Take a seat at the table: Registration opens for Women’s Leadership Forum

  • November 8, 2021
  • By Jill Young Miller
  • 3 minute read

Katie Voss works in the traditionally male-dominated industry of engineering. Specifically, she works for Boeing and has risen to director of engineering for Boeing Global Services.

One of Olin’s certificate programs helped her get there, the Women’s Leadership Forum.

The program is designed to sharpen the skills women need to succeed in the C-suite or in other positions that require enterprise-wide management. Participants learn how to make decisions confidently, exert power and influence wisely, negotiate strategically and manage change effectively.

Voss enrolled to learn about strategies to help in her career, and the outcome impressed her. The program “provided me with the skills and foundation to give me the confidence to speak up, ask, negotiate and believe in myself.” Since she completed the program in May 2018, Voss has taken on three new roles, two of which were promotions.

‘You want people to see you as a leader’

In some cases, the program taught her some seemingly small but important lessons. “Always take a seat at the table,” she said as an example. Don’t sit to the side of it, along a wall. And please don’t volunteer to cut and serve a cake. “There were so many things I was doing that I didn’t realize how they could be perceived in my career,” Voss said. “You want people to see you as a leader.”

She also learned to negotiate—and to apply to new jobs. “Women often think they are underqualified for new roles when in reality they may be more qualified than others applying for the same role.”

With other like-minded leaders, women in the program expand their readiness for higher-level positions via leadership topics relating to their own career progression. They also develop the necessary skills to lead large teams.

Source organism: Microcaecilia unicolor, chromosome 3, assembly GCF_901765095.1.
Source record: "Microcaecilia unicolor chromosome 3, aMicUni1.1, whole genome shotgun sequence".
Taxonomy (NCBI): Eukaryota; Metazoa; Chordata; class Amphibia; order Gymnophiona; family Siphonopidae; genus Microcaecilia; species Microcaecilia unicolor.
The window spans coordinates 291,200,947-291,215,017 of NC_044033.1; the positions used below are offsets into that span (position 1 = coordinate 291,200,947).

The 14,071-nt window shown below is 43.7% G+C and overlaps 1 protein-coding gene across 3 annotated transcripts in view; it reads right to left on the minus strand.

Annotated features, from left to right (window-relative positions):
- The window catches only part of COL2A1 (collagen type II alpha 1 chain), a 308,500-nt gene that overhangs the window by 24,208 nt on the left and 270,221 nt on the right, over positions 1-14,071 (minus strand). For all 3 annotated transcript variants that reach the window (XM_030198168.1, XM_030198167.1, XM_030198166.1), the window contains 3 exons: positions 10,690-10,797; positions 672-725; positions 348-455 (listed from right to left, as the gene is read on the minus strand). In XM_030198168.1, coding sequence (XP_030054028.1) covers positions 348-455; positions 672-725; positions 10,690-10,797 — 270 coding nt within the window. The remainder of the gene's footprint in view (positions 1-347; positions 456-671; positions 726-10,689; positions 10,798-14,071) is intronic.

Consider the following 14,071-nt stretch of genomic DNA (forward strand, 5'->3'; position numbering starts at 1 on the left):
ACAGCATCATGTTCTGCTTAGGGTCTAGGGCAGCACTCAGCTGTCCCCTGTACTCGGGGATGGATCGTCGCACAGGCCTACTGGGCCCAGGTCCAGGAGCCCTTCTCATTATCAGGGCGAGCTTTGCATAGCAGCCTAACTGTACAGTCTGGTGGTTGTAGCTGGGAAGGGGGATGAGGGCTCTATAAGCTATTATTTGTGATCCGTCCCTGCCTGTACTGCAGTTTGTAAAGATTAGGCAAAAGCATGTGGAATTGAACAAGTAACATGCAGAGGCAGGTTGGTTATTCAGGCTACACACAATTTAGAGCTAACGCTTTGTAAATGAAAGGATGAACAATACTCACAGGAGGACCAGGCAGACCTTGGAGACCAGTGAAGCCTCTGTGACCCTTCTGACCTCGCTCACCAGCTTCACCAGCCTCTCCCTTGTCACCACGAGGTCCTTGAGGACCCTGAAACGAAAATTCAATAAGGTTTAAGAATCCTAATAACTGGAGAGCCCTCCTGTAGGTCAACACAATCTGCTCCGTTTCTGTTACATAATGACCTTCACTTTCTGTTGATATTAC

The Women’s Leadership Forum is comprised of six modules held in the live-virtual classroom environment and supported by Olin’s Center for Digital Education. Registration is now open for this cohort-based program that runs January 12 through June 9, 2022. All sessions are held virtually from 8:30–11:30 a.m. CT. Once completed, the certificate counts as six units toward the Advanced Management Certificate.

Sessions will include a mix of lectures, case studies, break-out discussions, role-play exercises and guest speakers. In addition, class material is augmented by independent activities such as assessments, executive coaching and videos, all designed to enhance students’ integration and mastery of key learning points and skills application. Participants finish the program with a clear understanding of the unique value they add to an organization and a career strategy rooted in personal strengths and priorities.

These are the main topics: 

Power, Politics and Informal Leadership: Learn the unwritten rules of the organization by exploring three critical skills of informal leadership: Navigating politics, understanding power and exercising influence.

Cultivating Executive Presence: Learn and apply specific strategies to better use your personal attributes and values to cultivate a strong, authentic executive presence.

Effective Negotiation Strategies: Gain a better understanding of the basic theories of negotiation and improve your ability to maximize total value when negotiating.

Critical Conversations: Learn the underlying structure of critical conversations and hone your capacity to turn disagreement into productive discourse.

Advancing Your Career Path: Evaluate your past and future choices through a strategic framework that accounts for your unique values, priorities, goals and available opportunities. 

Leveraging your Strengths: Assess your personal strengths so you can create a plan to focus on these strengths and use them more often.

Pictured: Katie Voss is director of engineering for Boeing Global Services.

About the Author

Jill Young Miller

Jill Young Miller

As research translator for WashU Olin Business School, my job is to highlight professors’ research by “translating” their work into stories. Before coming to Olin, I was a communications specialist at WashU’s Brown School. My background is mostly in newspapers including as a journalist for Missouri Lawyers Media, the Atlanta Journal-Constitution, The Washington Post and the Sun-Sentinel in South Florida.

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